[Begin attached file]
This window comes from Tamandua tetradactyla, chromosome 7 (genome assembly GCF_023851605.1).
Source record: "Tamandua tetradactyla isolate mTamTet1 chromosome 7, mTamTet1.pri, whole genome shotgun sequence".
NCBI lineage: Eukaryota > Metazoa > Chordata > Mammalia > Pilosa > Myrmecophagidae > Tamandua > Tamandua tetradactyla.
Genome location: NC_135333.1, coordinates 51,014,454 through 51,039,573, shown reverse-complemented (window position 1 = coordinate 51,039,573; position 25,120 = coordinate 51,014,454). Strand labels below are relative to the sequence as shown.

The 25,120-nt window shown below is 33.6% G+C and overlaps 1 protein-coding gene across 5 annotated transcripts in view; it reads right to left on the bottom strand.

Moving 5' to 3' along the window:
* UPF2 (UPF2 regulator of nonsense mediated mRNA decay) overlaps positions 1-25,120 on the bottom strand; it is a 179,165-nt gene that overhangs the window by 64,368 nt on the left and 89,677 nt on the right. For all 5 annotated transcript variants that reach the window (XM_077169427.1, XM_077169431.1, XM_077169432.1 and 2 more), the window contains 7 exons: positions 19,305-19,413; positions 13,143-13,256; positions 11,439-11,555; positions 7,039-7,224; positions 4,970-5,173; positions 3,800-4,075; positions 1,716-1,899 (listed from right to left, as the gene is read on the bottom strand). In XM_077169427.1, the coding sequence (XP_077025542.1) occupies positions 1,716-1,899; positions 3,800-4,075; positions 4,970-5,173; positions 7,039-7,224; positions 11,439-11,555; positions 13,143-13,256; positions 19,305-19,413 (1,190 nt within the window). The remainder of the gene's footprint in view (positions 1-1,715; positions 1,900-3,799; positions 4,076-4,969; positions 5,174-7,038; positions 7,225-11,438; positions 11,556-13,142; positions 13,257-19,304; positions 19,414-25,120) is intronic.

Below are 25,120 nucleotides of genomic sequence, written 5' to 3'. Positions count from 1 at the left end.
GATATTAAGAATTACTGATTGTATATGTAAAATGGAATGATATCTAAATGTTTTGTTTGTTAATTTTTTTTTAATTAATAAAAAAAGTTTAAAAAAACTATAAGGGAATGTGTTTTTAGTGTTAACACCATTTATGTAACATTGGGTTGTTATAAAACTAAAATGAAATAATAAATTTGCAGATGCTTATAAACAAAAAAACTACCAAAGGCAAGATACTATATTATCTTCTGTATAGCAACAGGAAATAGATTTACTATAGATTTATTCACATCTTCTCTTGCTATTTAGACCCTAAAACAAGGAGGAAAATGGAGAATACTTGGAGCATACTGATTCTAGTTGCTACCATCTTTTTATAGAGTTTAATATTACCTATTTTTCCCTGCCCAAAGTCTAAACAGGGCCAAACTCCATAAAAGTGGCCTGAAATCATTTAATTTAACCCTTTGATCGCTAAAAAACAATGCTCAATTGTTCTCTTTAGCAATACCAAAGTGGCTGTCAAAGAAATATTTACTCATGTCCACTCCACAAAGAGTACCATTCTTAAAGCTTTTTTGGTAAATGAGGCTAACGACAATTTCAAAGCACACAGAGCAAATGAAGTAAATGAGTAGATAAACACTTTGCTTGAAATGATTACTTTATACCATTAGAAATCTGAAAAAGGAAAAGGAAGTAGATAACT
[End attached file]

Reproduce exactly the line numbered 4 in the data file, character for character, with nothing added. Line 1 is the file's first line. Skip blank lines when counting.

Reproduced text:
Genome location: NC_135333.1, coordinates 51,014,454 through 51,039,573, shown reverse-complemented (window position 1 = coordinate 51,039,573; position 25,120 = coordinate 51,014,454). Strand labels below are relative to the sequence as shown.